One of the perks of being a food writer is, well, food!
After I did my article on gluten-free dining in the Worcester area, I was contacted by Caesar's Pasta, a company that specializes in gluten free pasta dinners. Their food sounded interesting, so I was happy to find out more about them.
Yesterday started with a special delivery of dry ice protecting a lovely box of frozen dinners!
As I was on my own for dinner tonight (H-of-A and I had to be in two different locations at much of the same time), I opened the first of the set to try: Stuffed Shells with Cheese in Marinara Sauce.
Now, for disclosure's sake, yep, these were free samples. There was no agreement that I would review them, just that I'd be interested in finding out more. That said, I'm a reviewer and I get a lot of stuff free. I'll tell you whether I like it or not (just ask my editor), and I did like these so far.
As far as frozen dinners go, they are definitely good. They have a lot of the same drawbacks of any frozen dinner, things which I have yet to see ANY exception from. The sauce was a bit bland, the cheese slightly grainy, but I'm pretty sure there are basic chemistry reasons for that, which food scientists have yet to crack. Besides that, though, the texture of the pasta was a perfect al dente, and I couldn't tell it was gluten free from the texture. Flavorwise, the shells themselves, did not taste like frozen food; they could have been any shells baked. Also, the flavor of the cheese was good, especially the Romano cheese topping it.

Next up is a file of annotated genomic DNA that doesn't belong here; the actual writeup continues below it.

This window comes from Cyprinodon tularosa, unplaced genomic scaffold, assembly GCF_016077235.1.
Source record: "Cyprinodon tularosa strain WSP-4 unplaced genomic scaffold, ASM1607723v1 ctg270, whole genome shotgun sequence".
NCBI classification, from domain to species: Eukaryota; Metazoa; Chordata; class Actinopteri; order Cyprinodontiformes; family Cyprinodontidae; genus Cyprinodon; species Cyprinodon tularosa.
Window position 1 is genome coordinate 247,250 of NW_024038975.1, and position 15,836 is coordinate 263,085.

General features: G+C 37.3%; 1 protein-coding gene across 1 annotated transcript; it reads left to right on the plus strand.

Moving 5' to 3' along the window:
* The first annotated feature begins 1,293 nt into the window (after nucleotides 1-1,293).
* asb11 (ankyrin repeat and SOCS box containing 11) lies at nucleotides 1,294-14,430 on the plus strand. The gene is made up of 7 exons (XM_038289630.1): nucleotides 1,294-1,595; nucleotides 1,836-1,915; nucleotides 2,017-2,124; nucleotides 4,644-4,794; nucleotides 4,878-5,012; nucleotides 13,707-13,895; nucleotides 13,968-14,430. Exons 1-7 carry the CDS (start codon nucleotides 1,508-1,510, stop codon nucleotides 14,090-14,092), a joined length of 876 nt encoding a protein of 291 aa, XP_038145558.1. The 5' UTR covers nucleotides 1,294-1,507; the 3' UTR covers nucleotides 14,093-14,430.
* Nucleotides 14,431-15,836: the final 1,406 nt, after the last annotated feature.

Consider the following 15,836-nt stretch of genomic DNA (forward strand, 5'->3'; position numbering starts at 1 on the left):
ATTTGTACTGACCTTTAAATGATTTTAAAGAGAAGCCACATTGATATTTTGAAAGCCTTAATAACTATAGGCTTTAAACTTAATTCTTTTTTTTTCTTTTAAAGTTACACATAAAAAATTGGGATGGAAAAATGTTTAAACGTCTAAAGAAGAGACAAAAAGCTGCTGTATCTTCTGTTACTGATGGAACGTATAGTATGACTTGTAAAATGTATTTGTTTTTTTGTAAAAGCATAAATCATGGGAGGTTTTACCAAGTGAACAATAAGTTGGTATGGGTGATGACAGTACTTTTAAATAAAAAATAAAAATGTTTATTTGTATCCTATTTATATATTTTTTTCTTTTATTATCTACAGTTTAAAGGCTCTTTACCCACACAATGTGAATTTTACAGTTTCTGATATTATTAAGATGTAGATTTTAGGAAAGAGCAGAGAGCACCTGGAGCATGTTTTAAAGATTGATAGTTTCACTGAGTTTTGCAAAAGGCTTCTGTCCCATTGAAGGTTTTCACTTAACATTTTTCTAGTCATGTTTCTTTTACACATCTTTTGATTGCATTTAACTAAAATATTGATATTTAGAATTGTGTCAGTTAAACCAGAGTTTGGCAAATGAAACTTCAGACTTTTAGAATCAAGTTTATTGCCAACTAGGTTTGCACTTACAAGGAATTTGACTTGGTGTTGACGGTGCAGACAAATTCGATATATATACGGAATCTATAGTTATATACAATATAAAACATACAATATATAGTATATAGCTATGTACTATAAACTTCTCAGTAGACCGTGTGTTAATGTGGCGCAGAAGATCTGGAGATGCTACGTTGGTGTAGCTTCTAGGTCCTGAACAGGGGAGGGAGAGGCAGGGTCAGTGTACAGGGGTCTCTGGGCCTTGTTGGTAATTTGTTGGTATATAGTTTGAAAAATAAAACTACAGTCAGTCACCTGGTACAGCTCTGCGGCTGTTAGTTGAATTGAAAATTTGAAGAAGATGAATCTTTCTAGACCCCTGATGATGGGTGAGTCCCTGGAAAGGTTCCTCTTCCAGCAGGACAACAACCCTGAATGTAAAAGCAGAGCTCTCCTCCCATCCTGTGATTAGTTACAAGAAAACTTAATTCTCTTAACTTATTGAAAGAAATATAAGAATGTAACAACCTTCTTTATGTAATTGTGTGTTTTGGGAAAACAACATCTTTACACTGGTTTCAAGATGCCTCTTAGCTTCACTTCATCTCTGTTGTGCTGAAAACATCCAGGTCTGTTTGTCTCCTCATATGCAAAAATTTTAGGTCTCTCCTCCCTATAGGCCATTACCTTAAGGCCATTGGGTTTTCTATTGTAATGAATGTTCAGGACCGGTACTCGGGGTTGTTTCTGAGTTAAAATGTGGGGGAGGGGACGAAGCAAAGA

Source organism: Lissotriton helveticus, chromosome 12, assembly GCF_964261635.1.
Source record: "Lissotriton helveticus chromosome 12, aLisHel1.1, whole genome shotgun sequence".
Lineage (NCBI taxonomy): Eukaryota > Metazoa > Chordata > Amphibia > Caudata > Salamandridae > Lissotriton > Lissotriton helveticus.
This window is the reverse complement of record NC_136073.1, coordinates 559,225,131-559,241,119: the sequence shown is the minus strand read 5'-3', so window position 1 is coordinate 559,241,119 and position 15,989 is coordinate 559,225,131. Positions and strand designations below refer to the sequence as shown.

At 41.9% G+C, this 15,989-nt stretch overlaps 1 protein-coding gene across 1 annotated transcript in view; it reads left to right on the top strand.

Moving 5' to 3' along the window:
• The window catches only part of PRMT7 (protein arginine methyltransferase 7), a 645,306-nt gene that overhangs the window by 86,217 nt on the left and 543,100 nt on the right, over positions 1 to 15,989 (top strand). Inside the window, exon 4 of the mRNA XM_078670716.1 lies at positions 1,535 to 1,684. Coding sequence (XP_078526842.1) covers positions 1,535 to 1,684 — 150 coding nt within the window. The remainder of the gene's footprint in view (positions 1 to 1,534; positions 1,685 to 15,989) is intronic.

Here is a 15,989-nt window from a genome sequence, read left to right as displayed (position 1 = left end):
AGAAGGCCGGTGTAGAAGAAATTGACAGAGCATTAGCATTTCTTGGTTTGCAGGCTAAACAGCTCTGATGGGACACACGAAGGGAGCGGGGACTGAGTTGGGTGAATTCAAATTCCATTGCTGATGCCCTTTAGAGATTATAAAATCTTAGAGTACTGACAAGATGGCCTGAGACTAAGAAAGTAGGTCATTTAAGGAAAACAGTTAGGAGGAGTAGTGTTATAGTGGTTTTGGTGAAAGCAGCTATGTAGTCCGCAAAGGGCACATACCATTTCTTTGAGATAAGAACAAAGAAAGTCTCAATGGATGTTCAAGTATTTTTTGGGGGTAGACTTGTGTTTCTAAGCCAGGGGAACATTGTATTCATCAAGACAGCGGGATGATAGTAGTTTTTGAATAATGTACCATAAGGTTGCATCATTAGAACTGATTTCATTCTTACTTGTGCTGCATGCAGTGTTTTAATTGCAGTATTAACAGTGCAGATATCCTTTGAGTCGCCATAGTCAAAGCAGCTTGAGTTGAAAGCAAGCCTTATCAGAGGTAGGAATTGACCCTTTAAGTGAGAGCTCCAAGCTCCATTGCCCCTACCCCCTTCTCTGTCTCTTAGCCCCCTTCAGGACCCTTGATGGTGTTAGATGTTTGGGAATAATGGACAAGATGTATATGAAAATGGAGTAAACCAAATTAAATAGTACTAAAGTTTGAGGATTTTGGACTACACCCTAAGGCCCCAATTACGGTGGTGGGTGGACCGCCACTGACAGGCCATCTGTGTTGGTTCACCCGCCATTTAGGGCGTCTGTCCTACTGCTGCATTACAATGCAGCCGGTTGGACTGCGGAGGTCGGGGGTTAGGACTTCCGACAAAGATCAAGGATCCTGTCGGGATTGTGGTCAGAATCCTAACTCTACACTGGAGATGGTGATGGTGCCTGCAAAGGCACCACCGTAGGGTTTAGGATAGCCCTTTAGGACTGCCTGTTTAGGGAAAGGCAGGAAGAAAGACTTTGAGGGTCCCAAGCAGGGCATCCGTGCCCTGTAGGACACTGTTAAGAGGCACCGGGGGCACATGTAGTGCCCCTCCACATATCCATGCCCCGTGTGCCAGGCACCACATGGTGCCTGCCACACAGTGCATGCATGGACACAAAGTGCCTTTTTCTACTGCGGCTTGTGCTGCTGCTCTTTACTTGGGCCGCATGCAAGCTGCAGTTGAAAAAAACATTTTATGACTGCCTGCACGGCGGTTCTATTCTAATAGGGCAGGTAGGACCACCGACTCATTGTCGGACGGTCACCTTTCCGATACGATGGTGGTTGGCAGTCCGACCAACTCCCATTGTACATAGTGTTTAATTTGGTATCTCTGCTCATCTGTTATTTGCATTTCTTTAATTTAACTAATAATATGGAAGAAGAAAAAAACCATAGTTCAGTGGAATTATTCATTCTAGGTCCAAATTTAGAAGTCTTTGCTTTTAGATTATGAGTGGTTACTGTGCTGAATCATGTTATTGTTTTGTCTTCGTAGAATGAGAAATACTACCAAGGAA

Some other positive points I want to make is that the cooking directions on the box are spot on. It was seven minutes in the microwave on high, then let sit for two minutes. Everything was evenly hot, and there were no burnt ends anywhere. This is important because I've tried too many frozen foods that are out of touch with their cooking times and temperatures. I also liked how, on the box, it gave what the internal temperature should be before eating.
I didn’t get a price listing and, sadly, the website is being updated, so I can't talk about the value. Portionwise, it was just right. It was 370 calories, 18g fat, and 660 mg sodium. Calorie-wise, it was lower than a lot of equal sized (and equally filling) portions, and it's about equivalent to the fat and salt content. If I were grocery shopping and I bound by my diet, I could see paying between $5.99-$7.99 for the meal. I wouldn't argue with someone who was willing to pay a little more, though.
If you see it in the freezer at a price you find reasonable, definitely give it a try.
I'll keep you posted on further adventures with my samples!